The South Africa variant has been reported in at least 26 countries and more than almost 100 cases have been seen in the UK. Worryingly it has now been detected in 11 cases with no history of foreign travel.

A huge Public Health effort is underway in 8 different parts of the country to try to find any other cases and control spread.

It now emerges that a B.1.1.7 variant and an original Wuhan strain have been identified in the UK which have the E484K mutation in addition to the N501Y transmissibility mutation.

Widespread immunisation will start to exert selective pressure on the virus and favour other mutations associated with reduced sensitivity to vaccine-induced and natural immunity.

Significance of variants of concern

VOCs could be a game changer and highlight the importance of having a secure system of quarantine for those entering the country and an effective ongoing test, trace and isolate regime. Although vaccine manufacturers can respond to vaccine escape by appropriate editing, the practicalities of having to replace vaccines in short order are enormous. “These won’t be the last variants we’ll see. But if we get infection rates to as close to zero as possible, we’ll reduce the risk of future mutations that can find chinks in our immunity armour”.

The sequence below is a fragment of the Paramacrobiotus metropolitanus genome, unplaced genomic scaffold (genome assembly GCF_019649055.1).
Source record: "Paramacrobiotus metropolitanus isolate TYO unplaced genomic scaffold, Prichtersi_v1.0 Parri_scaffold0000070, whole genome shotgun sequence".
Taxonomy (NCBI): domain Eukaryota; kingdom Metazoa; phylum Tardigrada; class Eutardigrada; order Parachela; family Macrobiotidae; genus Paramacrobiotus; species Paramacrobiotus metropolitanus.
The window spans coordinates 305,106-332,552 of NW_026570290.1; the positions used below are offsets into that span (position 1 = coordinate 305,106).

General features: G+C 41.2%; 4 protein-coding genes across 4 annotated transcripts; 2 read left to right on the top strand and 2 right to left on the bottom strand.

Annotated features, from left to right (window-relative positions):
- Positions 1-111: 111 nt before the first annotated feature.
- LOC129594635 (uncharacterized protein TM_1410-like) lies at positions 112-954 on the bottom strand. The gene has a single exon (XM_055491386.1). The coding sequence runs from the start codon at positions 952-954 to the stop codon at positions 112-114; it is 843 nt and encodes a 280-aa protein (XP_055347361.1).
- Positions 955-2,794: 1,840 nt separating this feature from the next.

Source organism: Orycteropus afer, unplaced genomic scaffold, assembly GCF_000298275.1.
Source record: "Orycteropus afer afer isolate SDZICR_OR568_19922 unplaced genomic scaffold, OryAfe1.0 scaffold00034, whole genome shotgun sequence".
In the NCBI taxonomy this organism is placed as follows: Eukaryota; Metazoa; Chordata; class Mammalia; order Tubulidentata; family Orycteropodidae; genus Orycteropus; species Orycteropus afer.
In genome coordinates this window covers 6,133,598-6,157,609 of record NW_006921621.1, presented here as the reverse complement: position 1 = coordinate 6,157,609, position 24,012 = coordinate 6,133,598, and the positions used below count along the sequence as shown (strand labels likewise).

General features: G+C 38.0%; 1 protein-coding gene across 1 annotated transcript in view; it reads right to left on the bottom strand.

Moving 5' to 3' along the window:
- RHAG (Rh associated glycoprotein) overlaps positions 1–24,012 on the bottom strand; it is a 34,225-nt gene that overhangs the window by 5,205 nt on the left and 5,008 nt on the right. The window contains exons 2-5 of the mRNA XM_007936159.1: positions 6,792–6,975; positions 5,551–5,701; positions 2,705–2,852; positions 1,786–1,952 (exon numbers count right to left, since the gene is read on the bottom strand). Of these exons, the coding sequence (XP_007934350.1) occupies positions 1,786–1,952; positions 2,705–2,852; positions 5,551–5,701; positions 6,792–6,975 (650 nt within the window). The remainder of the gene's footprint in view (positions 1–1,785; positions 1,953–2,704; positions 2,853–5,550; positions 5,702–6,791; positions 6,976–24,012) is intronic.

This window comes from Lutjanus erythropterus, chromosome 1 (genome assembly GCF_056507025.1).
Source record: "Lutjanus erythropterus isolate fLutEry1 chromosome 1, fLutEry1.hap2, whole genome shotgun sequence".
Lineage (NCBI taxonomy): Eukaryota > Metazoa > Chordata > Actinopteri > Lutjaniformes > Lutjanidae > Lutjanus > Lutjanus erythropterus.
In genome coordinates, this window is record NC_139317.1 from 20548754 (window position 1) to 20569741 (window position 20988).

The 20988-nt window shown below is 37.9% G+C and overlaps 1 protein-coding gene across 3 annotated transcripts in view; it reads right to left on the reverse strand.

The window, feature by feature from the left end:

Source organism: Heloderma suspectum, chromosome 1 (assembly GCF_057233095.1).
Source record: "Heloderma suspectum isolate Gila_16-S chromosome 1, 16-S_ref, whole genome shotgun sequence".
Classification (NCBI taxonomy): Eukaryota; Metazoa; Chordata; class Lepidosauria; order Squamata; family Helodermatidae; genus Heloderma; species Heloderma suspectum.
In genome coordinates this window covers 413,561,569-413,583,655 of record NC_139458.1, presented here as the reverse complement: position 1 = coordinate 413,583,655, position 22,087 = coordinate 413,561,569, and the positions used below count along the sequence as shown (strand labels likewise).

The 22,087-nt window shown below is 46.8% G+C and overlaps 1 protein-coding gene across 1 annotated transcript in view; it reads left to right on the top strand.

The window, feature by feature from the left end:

Worryingly, on 3 February Tory peer Dido Harding, who is in charge of the UK Government’s National Institute for Health Protection told a shocked Commons science and technology committee that none of her people were able to predict virus mutation or the new variant.

What should we do now?

As an individual:

  • Take up the offer of vaccine.
  • Don’t think you can abandon Covid precautions when you’re immunised.  They’ll continue to be important to protect both you and others.
  • Make sure you have appropriate masks and that you use them as per guidance.
  • Don’t obsess about surface decontamination and excessive hand washing. 
  • Be aware of the implications of aerosol/airbornespread.
  • Think about what’s safe rather than what’s allowed, especially regarding indoor spaces.
  • Take a vitamin D supplement and look after your general health.


I fear Johnson will be increasingly hostage to his own MPs in the guise of the ill-named Coronavirus Recovery Group and yet again sabotage our progress out of the pandemic by prematurely relaxing controls. We need:

  • Intense and effective campaigns to combat fake news and anti-vaxx conspiracies
  • Improved testing turnaround times with results in 24h
  • To introduce properly-conducted, locally-based contact tracing
  • To provide appropriate support for those needing to quarantine or self-isolate
  • To control of our borders with proper follow up of entrants
  • A continuation of control measures even when vulnerable groups immunise
  • To keep lockdown measures stringent until community infection numbers are very low to give contact tracing a chance to work
  • To collaborate on achieving global immunisation

In conclusion and this is a bit cheesy …

It should be clear that there is no magic bullet in the war against the SARS-CoV-2 pandemic. The only hope we have is to implement a whole series of control measures with a high level of efficacy both at a personal and national level. This is known as the Swiss Cheese model as shown in the graphic.

Graphic from the Irish Times